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Arthur Sarkissian

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Game in the Museum #1, 2005, oil on canvas, 195x145cm.

Contents

Biography

  • 1960 Born in Gyumri, Armenia. Lives inYerevan, Armenia.
  • 1977 School of Fine Arts,Gyumri,Armenia.
  • 1989 Armenian Pedagogical University. Drawing.

Exhibitions

Solo exhibitions:[1]

  • 1994 – Bossen Cultural Center, Saarbrücken, Germany
  • 1998 – JNR Gallery, Yerevan, Armenia
  • 2003 – Mind Games, First Floor Gallery, Yerevan, Armenia
File:Arthur Sarkissan Los Angeles.jpg
Arthur Sarkissian with his
Representative Caroline Tufenkian
1927 Gallery, Fine Arts Building, Los Angeles, California
  • 2006 – First Floor Gallery, Yerevan, Armenia
  • 2008 – Museum of Modern Art, Yerevan, Armenia
  • 2009 – Between The Images, One Gallery, Yerevan, Armenia
  • 2010 – Between The Images 2, 1927 Gallery, Fine Arts Building, Los Angeles, California[2]


Group exhibitions:[1]

  • 1989 – "Art of the USSR: The Past 50 Years", Madrid, Spain Catalogues
  • 1991 – "New Tendencies in Art", Goyak Gallery, Yerevan, Armenia
  • 1991 – "Contemporary Art From Armenia", The New Academy Gallery, London, UK
  • 1992 – "Contemporary Armenian Artists", Gallery Vision, Kassel, Germany
  • 1992 – "Armenian Post-Modernism", Moscow, Russia
  • 1997 – "Dreams & Visions", Art Benefit, Chicago, Illinois, USA
  • 1999 – "Windows to Armenia" and "With Many Voices", Fourth Presbyterian Church, Chicago, Illinois, US
  • 2005 – "Armenian Contemporary Art", Harvest Gallery, Glendale, CA, USA[3]
  • 2005 – Marie Pargas Art Gallery, Asheville, NC, USA
  • 2005 – The Collection Of Viken Makhyan, AGBU Pasadena Center, USA
  • 2005 – "Photo Plus", ACCEA, Yerevan, Armenia
  • 2006 – "Art Without Borders", Havana Gallery, Oldenburg, Germany
  • 2007 – "Armenian Landscapes in Contemporary Art", EWZ, Zurich, Switzerland
  • 2007 – "5 Armenian Artists", Marcel, France
  • 2007 – "Armenian Contemporary Art", Paris, France
  • 2008 – "Undercurrent Shifts", ACCEA, curated by Sonia Balassanian & David Kareyan[4]
  • 2009 – "Transitional Hypothesis", group exhibition of Armenian-Japanese artists, ACCEA[5]
  • 2010 - "Colors of Armenia Exhibition" Yerevan, Armenia
  • 2010 - "Colors of Armenia Exhibition" Marseille, France[6]
  • 2010 - "OPTIMIZM, Armenian New Art" Artists Union, Yerevan, Armenia [7]
  • 2011 - "Art Cube Gallery" Group Exhibition Laguna Beach, California , USA

Catalogue

  • 2007 Art contemporain d'Armenie. Paris
  • 2007 5 Artistes Armeniens. Marseille, France
  • 2007 Armenian Landscapes in Contemporary Art. Zurich
  • 2006 Caroline Tufenkian presents Arthur Sarkissian
  • 2006 Henrik Igityan Armenian palette new generation
  • 2005 Galleria D’Arte Renessans Rinascimento
  • 2003 Hidden Gallery Artbridge
  • 2001 Vicki Hovanessian Contemporary Art presents Arthur Sarkissian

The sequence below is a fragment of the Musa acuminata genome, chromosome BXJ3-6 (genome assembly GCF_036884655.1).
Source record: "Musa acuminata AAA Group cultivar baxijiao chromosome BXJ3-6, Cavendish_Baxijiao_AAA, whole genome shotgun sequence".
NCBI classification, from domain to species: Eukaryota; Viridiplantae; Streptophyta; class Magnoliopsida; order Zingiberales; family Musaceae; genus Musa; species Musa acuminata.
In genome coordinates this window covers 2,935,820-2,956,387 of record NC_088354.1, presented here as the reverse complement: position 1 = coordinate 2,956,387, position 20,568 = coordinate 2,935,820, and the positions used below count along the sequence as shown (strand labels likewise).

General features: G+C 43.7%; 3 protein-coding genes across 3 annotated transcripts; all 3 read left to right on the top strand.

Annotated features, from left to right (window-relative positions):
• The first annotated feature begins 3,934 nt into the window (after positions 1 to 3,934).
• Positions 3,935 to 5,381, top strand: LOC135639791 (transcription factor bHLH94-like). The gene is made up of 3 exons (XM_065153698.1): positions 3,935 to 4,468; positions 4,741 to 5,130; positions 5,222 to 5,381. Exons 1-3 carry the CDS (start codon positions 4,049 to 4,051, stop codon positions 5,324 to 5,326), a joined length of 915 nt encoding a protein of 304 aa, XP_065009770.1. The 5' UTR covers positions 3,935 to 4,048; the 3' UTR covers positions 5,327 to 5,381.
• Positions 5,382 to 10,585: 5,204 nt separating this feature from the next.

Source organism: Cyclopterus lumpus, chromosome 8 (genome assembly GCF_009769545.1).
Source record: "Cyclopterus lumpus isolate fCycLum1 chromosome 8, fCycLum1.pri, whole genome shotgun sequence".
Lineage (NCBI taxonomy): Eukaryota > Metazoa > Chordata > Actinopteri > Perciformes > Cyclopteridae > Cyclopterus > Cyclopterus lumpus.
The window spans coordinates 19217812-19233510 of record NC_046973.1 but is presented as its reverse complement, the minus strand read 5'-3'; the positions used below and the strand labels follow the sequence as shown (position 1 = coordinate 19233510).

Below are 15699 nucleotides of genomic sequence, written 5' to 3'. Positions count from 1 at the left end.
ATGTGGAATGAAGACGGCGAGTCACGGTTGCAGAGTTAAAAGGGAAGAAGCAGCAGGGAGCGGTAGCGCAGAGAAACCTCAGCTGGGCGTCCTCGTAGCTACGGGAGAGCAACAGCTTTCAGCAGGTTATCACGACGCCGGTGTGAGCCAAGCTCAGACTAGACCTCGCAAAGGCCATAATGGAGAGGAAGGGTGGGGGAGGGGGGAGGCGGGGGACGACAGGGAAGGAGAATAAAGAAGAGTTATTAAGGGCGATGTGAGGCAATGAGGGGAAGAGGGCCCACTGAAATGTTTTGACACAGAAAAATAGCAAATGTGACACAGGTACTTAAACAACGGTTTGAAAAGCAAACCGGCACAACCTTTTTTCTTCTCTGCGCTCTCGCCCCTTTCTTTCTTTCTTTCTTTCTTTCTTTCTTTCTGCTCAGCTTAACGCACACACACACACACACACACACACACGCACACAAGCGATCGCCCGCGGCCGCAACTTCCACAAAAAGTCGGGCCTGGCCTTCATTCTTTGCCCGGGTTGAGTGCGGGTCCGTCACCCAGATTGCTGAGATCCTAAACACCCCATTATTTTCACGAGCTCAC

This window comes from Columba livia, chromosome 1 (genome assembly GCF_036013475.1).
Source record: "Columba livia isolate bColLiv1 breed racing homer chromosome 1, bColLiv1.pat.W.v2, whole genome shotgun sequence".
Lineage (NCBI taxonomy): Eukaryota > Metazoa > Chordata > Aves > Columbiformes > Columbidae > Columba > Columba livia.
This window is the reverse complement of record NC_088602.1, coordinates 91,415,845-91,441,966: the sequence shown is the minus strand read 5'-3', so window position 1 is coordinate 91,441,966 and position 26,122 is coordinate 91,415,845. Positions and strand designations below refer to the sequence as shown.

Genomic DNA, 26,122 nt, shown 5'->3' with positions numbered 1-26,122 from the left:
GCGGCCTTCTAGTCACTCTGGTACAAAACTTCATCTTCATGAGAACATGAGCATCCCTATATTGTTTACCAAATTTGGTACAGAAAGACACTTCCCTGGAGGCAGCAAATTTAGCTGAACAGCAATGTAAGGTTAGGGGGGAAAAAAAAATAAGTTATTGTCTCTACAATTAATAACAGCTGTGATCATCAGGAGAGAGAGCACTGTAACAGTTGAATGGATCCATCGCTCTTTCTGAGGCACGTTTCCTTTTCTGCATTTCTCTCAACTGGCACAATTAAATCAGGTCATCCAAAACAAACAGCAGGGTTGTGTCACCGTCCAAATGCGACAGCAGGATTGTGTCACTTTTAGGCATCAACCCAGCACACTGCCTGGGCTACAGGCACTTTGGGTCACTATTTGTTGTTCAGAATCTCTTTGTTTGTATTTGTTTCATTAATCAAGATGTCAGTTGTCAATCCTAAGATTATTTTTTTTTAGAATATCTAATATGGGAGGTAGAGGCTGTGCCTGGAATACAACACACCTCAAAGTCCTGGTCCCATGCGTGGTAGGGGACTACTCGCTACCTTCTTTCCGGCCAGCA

• 1995 Armenian Contemporary Art in 80-95. Moscow, Russia
  • 1994 Armenian Contemporary Art. International Armenian Assemble. Moscow, Russia
  • 1992 Armenian Contemporary Artists. Kassel, Germany
  • 1990 USSR Art in Recent 50 years. Madrid, Spain


Gallery


Art Critic

  • By Peter Frank

In Sarkissian’s paintings what-is-known meets what-is-felt within the bounds of the picture plane. What is “felt” – embodied in Sarkissian’s painterly gestures and rich coloration – maintains its integrity, and what is “known” – concretized in the images Sarkissian finds in mass media and transfers to the heart of his artworks – continues to evince its source in widely disseminated formats such as newspapers and books. But despite this obvious polarity, Sarkissian effects a remarkably easy and unstrained flow between the felt and the known, between raw brushstroke and transferred image. Each element becomes not just a foil, but a partner, for the other. A passage lifted (not literally, as in collage, but photographically, through silkscreen) from an art history textbook or illuminated manuscript or magazine still “reports” its information, but becomes at the same time a factor in a larger composition, enmeshed in painterly incident. Meanwhile, without losing the passion invested in it by Sarkissian’s hand, such painterly incident is ordered into a certain rational structure, one that echoes the lexical coherence that photographic imagery promulgates. Sarkissian’s paintings are at once wholes and sums of parts, and they “talk” to us in several visual languages at once. Such a polyglot, polysemic art is hardly unique to Sarkissian. We see his style anticipated by Robert Rauschenberg, and before him Kurt Schwitters. We even see its textures and practices, as well as philosophical positions, reflected in the work of such disparate predecessors as Warhol, Cornell, Miro, Malevich, and, of course, Picasso. Among other things, Sarkissian demonstrates that the “collage aesthetic” – the simultaneously disjunctive and conjunctive qualities that uniquely define modern composition – remains one of 20th century art’s most significant and enduring legacies. Indeed, this collage aesthetic provides the perceptual crucible in which the dialectic described above is forged, and it defines the particular visual world in which Sarkissian finds his expression.

Public Collections

  • Modern Art Museum of Armenia
  • Various private collections

External Links


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